D. Dowd Muska


Kelo: There’s Still Work to Be Done

February 18, 2016

Suggestion for state legislators: Take a break from raising taxes, expanding Medicaid, and saddling businesses with new regulations. Put all that aside for a few minutes, and read Protecting Private Property Rights: The Property Ownership Fairness Act.

Written by legal scholars Christina and Timothy Sandefur, the paper explores post-Kelo America. The Supreme Court’s 2005 ruling, quickly receding from memory, validated a larcenous “redevelopment” scheme in New London, Connecticut. It surely stands as the justices’ most infamous decision since Roe v. Wade. Rage was incited nationwide. Many state-level responses found two-chamber majorities and governors’ signatures, but as the Sandefurs note, most of the laws “were hampered by loopholes or ineffective tinkering with procedural details, thus leaving property rights as vulnerable as ever.”

Issued by the Arizona-based Goldwater Institute, Protecting Private Property Rights explains why the Grand Canyon State’s reaction to Kelo worked so well, and how similar measures can be wielded by civil libertarians elsewhere. Passed in 2006, the Private Property Rights Protection Act “has proven a marked success story -- improving government efficiency and securing Arizonans’ right to their possessions, with none of the chaos opponents predicted. The Act is an excellent model for states that want to provide meaningful security for one of the most essential human rights: the right of property ownership.”

A core oversight of many Kelo reforms involves “blight.” Sleazy cabals of municipal politicians, media busybodies, “community leaders,” union bosses, and politically connected developers regularly conspire to seize properties they think can be refashioned in superior ways. In Lakewood, Ohio, “a tidy, middle-class neighborhood” was targeted for destruction, to be replaced by luxury condominiums. In California, “blight” can mean buildings with “substandard design, inadequate size given present standards and market conditions, [or] lack of parking.” Most redevelopment laws, the Sandefurs lament, “let local officials declare an entire area blighted, even if it includes well-maintained homes or successful businesses.”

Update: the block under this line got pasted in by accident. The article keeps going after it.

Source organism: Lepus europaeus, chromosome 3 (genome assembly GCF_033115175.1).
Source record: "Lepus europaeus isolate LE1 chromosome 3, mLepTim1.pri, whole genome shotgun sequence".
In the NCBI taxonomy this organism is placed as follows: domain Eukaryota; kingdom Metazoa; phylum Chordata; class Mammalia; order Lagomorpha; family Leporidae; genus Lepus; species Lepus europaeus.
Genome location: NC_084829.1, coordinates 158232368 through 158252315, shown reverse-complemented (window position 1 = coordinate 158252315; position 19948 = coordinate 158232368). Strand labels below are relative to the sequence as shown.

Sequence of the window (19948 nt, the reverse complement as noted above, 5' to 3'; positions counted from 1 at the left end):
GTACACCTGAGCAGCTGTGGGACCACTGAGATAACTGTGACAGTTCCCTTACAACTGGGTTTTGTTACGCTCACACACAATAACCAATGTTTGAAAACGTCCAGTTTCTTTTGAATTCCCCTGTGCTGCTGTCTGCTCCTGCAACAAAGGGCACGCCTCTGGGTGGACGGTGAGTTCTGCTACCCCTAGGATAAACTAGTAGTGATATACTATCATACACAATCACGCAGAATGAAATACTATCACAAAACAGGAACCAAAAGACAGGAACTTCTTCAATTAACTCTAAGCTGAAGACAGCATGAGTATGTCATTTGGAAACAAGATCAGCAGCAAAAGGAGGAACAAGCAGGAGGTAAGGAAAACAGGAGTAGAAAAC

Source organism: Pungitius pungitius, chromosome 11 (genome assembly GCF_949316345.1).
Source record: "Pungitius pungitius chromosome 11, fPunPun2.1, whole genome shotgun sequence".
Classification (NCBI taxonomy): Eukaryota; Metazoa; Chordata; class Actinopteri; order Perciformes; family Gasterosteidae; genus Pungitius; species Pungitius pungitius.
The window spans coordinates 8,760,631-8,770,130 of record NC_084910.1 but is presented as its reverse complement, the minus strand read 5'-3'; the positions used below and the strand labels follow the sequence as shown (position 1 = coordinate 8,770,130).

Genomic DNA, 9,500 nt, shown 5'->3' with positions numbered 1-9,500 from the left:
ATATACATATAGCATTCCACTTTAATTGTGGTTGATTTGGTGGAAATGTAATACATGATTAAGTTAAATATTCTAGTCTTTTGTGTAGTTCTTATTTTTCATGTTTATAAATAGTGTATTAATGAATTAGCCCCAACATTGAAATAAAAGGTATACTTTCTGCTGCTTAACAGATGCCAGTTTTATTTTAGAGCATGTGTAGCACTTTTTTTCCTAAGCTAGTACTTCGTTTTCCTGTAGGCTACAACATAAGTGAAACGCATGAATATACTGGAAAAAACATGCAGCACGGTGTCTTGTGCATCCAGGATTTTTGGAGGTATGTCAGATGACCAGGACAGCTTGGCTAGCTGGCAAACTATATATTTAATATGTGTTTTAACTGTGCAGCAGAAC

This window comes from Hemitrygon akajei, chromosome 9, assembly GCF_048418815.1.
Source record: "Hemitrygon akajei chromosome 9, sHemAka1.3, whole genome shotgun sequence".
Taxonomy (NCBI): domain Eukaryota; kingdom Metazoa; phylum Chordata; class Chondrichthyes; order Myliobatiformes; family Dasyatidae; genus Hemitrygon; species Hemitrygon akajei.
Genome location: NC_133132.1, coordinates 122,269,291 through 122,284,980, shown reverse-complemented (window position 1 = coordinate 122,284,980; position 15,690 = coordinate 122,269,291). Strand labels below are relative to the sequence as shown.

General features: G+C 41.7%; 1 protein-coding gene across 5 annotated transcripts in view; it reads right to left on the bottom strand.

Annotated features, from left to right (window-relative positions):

Property rights are at risk from another Big Government favorite: “regulations that prohibit owners from using, selling, or building on their land.” Prohibitions on short-term rentals, aimed at shutting down customers of Airbnb and HomeAway, are just the latest manifestation of such deceptive -- and frequently, corrupt -- Nanny Statism. “Powerful hotels and vocal neighbors are successfully urging cities to ban property owners from offering their homes to travelers, despite the fact that these restrictions have no connection to the government’s legitimate functions of protecting people’s health and safety. From New York City to Santa Monica, places with bustling tourism economies are rushing to restrict homeowners from offering rooms in their homes to travelers.”

To strengthen property rights at the state level, Goldwater’s attorneys are recommending model legislation “incorporating the lessons learned” from Arizona’s ten-year experiment in countering Kelo. Their language gets the key definition right at the start. “Public use,” the operative phrase in eminent domain, does “not include the public benefits of economic development, including an increase in tax base, tax revenues, employment or general economic health.” Blight still exists under the Property Ownership Fairness Act (POFA), but it must be justified by reasonable concern about genuine dangers.

Next, the burden of proof switches. Government land-grabbers must show that their plan is needed to eliminate real risks to the public. The evidence they present must be “clear and convincing.” And if a contested seizure is overturned by a court, it is taxpayers who pick up the tab for “property owners’ attorney fees.”

For regulatory takings, the POFA again decrees that rules crafted to ensure domestic tranquility and prevent eco-crimes aren’t at issue. (“Government is not required to compensate a robber when the policeman takes his gun away, or to pay people when it bars them from polluting their neighbors’ property.”) But when regulations “reduce the value of property in ways not justified by public safety needs,” compensation is due. A three-year period is allowed file a claim, the initial step in a process that is “designed to allow government and property owners to negotiate a settlement without having to go to court.” The goal is “elected officials [who] sensibly weigh the real costs and benefits of their land-use regulations instead of merely pretending that restrictions on property are costless.”

The Sandefurs’ paper eloquently assails the “growing belief than an individual’s private property should be micromanaged by regulators, despite the fact that they are often more interested in serving vocal special interests.” But they’ve provided a powerful tool to fight back, and place “fundamental fairness” above “community desires.” Pro-liberty legislators beyond Arizona’s borders should take notice -- and start drafting bills.

D. Dowd Muska (www.dowdmuska.com) writes about government, economics, and technology. Follow him on Twitter @dowdmuska.

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